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I am revising basic Group Theory and was hoping to check if my understanding about this is correct.

http://www.proofwiki.org/wiki/Left_and_Right_Coset_Spaces_are_Equivalent says that the left and right coset spaces are equivalent.

Does this mean if cosets $xH \ne Hy$ then, their intersection is empty?

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4 Answers 4

up vote 6 down vote accepted

No, it means that there is a bijection between the set of left cosets and the set of right cosets. It is entirely possible that $xH\neq Hy$ yet their intersection is nonempty. For example, for a non-normal subgroup $H$ we have $xH\neq Hx$ for some $x$ yet $x\in xH\cap Hx$.

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I see I confused the two. Thanks for the answer! –  Legendre Sep 28 '12 at 17:26

Not necessarily, unless $H$ is a normal subgroup.

For example, consider the group $G=S_3=\langle g,h|g^3=h^2=ghgh=e\rangle=\{e,g,g^2,h,gh,g^2h\}$, and let $H=\langle h\rangle=\{e,h\}$. It's a pretty easy multiplication table to construct (if you need to). List out the left cosets and right cosets of $H$, and you'll find several examples of $x,y\in G$ such that $xH\neq Hy$ and $xH\cap Hy\neq \emptyset$.

Note however that there are the same number of left cosets as right cosets. This holds in general for any group $G$ and any subgroup $H$. Try showing that $xH\mapsto Hx^{-1}$ is a (well-defined) bijection from the left cosets of $H$ in $G$ to the right cosets of $H$ in $G$. That is, show that $xH=yH$ if and only if $Hx^{-1}=Hy^{-1}$ (well-defined and injective), and observe that surjectivity is simple since $G$ is a group. (Hint for the first part: Don't forget that $H$ is a group!)

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Thanks for your helpful example. :) –  Legendre Sep 28 '12 at 17:30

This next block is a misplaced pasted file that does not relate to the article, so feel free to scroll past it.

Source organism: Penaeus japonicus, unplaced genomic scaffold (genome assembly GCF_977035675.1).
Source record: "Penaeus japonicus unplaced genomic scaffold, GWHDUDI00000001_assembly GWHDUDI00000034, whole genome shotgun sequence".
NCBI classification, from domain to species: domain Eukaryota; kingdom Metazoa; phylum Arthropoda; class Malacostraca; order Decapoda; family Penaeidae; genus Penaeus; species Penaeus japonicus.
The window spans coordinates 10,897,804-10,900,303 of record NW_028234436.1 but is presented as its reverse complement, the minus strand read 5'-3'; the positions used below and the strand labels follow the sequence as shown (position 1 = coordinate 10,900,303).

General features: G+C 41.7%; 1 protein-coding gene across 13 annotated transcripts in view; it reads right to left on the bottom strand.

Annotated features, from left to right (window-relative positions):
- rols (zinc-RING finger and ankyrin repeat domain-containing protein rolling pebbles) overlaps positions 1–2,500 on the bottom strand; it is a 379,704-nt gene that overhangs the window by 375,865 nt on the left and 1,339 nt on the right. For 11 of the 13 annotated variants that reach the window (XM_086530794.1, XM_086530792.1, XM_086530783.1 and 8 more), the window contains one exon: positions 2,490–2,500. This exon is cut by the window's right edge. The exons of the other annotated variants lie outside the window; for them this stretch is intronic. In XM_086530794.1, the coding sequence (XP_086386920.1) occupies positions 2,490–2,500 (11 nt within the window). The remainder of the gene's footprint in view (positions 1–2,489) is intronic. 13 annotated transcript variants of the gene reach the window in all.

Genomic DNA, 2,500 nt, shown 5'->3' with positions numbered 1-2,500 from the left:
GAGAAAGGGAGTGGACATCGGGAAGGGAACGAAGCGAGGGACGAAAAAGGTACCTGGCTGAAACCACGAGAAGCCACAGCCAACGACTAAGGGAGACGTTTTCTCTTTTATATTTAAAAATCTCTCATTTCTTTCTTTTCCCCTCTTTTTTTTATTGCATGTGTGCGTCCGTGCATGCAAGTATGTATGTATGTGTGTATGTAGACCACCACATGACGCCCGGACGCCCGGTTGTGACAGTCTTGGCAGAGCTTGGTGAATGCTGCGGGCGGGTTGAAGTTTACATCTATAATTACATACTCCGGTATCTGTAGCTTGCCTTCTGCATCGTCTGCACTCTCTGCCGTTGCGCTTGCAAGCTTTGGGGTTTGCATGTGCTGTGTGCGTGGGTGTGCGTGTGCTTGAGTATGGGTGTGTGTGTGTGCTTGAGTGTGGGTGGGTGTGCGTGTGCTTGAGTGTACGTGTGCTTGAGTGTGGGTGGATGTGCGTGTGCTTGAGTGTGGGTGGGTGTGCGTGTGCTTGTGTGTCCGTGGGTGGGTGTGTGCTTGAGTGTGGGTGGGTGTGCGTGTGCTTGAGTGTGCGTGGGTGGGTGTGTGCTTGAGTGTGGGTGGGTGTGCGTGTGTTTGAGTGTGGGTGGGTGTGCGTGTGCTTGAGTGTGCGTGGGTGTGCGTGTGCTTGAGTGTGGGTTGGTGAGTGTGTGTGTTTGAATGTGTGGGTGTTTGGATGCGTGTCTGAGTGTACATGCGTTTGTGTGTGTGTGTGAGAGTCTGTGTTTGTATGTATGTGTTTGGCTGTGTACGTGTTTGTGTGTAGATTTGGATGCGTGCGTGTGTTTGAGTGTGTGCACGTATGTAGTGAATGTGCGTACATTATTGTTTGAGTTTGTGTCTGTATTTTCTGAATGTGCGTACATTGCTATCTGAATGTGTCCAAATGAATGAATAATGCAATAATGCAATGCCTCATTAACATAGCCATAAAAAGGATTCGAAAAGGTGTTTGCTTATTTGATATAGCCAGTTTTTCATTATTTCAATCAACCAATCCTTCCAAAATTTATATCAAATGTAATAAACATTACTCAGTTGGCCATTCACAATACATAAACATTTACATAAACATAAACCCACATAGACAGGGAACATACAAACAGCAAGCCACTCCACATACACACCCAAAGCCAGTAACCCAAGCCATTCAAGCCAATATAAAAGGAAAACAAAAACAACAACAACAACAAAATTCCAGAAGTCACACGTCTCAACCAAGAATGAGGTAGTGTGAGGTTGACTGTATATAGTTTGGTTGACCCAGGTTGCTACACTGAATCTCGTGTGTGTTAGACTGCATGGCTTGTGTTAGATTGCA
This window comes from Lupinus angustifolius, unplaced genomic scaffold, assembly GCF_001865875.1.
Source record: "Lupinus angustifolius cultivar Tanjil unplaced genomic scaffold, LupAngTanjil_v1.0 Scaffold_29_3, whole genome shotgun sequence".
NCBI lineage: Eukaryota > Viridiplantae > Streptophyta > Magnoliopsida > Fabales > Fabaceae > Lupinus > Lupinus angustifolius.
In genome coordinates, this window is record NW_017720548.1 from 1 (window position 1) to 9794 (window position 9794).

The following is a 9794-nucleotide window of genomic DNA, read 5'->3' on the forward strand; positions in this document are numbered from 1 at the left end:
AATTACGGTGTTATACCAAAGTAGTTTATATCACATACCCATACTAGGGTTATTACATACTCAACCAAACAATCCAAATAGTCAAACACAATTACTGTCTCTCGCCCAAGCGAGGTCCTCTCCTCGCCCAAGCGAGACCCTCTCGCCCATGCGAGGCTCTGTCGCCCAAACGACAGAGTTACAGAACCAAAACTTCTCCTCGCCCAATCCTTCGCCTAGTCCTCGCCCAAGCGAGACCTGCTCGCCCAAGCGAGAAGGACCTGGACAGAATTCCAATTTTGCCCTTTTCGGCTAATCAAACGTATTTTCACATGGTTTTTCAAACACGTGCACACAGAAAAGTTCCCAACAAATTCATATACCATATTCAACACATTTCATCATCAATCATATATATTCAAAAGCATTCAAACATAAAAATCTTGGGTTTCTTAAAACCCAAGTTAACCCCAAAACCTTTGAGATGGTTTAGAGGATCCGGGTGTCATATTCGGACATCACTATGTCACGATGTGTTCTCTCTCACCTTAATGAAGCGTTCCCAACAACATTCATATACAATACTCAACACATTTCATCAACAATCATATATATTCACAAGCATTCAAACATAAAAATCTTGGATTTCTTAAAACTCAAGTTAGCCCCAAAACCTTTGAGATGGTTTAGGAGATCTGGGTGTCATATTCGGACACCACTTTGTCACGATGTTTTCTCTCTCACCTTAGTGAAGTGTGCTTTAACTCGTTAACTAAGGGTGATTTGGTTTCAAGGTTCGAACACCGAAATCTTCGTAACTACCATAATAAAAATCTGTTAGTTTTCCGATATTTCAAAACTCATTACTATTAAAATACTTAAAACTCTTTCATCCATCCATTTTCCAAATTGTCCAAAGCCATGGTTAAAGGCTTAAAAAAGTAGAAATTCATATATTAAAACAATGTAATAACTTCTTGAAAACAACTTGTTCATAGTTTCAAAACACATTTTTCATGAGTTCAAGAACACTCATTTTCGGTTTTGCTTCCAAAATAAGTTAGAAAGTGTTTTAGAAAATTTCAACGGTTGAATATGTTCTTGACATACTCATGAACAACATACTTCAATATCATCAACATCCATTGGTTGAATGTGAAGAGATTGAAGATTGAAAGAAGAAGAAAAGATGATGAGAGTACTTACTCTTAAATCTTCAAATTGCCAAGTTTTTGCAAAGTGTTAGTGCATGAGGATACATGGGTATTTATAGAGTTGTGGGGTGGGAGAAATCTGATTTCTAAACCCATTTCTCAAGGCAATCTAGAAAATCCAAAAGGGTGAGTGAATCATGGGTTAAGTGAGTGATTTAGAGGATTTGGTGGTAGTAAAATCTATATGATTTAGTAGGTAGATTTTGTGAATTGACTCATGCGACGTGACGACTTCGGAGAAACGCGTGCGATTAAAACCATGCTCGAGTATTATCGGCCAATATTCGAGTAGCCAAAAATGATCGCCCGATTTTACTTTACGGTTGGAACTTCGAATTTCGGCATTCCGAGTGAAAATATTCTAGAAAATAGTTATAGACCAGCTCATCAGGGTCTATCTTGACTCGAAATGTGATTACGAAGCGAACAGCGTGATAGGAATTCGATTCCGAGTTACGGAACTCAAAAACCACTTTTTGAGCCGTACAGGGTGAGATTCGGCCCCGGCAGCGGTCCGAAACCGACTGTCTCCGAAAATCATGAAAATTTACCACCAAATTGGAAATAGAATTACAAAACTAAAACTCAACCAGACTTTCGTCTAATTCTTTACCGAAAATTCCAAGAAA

Edit: Oops, I made a mistake. Sorry. $xG = yG = G$ since $x^{-1}$ and $y^{-1}$ are elements of $G$. I'm keeping this answer here so maybe you could learn from my mistake :)

Original post:

I'd like to throw in another example that you may learn something from: Let $G$ be the free group generated by two elements, $x$ and $y$. Then $xG$ is the coset of all words that start with $x$ and $Gy$ is the coset of all words that end with $y$; these two are clearly not the same, but they have a non-empty intersection - for example, $xy$ lies in both cosets.

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Nice example. Thanks! +1 –  Legendre Sep 28 '12 at 17:51
    
Interesting example! I wonder, though, if that's truly a coset in the same sense. After all, $G$ isn't partitioned into $G$, $xG$, and others. –  Cameron Buie Sep 28 '12 at 17:53
    
@CameronBuie You're right; it's not a coset in the same sense - a coset would have to be $xH$ for a subgroup $H$ of $G$. It's not hard to find "proper" examples using the free group, though. –  Yoni Rozenshein Sep 28 '12 at 17:57
    
Actually my whole example is wrong (edited to reflect this). Sorry! :( –  Yoni Rozenshein Sep 28 '12 at 18:01

Just to add to what's already been said, you might be interested to hear that a lot of research has been done by people who asked questions similar to yours. A big deal is often made in advanced group theory about $xH \cap Hx$ (usually written in the form $H \cap x^{-1}Hx)$, which is called the "twist" of $H$ by $x$. Furthermore, "double cosets" are also a thing in the big leagues, which are written $HxK$ and work kind of like "shared" cosets between two groups $H$ and $K$.

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